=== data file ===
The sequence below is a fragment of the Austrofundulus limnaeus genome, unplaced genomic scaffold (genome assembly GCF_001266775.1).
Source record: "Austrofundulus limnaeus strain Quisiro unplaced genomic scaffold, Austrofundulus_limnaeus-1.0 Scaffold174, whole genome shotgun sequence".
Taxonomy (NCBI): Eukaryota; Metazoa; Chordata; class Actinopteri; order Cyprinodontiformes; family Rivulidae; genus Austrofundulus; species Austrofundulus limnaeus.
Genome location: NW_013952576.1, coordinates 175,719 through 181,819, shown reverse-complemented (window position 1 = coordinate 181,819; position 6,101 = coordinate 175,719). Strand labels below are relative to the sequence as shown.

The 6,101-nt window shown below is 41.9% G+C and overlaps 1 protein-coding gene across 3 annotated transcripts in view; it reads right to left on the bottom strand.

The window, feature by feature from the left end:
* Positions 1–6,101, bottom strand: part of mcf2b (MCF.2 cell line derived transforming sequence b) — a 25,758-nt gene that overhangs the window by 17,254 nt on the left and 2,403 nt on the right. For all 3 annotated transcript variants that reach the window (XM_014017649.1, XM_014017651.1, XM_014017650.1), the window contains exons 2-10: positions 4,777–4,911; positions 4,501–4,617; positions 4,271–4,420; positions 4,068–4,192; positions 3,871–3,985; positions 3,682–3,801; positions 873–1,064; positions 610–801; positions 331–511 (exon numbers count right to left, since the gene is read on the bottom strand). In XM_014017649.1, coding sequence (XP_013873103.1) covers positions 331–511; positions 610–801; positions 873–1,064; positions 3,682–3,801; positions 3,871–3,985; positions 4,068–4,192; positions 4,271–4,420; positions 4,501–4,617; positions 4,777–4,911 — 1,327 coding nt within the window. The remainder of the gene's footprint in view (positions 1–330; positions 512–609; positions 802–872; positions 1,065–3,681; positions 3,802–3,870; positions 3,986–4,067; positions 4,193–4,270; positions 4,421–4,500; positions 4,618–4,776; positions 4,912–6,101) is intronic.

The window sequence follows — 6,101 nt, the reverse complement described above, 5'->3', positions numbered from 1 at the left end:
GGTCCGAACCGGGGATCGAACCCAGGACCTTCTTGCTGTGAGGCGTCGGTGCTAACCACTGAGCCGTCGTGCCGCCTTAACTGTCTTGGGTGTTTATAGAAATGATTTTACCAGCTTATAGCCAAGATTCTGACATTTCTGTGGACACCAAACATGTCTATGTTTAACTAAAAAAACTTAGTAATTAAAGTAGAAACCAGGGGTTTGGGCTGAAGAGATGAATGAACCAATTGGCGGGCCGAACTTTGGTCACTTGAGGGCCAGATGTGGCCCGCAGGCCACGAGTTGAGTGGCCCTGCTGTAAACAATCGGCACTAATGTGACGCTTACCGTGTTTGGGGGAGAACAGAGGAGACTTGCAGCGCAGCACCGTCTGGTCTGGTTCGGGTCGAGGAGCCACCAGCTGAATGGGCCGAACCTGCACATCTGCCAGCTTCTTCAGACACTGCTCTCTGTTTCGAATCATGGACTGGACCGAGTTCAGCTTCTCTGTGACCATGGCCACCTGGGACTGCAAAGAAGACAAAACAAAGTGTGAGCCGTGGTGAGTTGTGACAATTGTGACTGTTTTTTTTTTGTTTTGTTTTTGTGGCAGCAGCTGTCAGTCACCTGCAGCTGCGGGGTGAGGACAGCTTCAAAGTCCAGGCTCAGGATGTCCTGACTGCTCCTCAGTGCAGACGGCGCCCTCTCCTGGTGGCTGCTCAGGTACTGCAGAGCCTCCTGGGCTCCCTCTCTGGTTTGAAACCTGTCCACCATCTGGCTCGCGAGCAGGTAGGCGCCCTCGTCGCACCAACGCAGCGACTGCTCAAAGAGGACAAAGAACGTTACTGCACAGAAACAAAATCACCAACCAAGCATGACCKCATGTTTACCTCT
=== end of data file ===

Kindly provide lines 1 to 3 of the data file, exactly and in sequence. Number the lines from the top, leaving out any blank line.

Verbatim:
The sequence below is a fragment of the Austrofundulus limnaeus genome, unplaced genomic scaffold (genome assembly GCF_001266775.1).
Source record: "Austrofundulus limnaeus strain Quisiro unplaced genomic scaffold, Austrofundulus_limnaeus-1.0 Scaffold174, whole genome shotgun sequence".
Taxonomy (NCBI): Eukaryota; Metazoa; Chordata; class Actinopteri; order Cyprinodontiformes; family Rivulidae; genus Austrofundulus; species Austrofundulus limnaeus.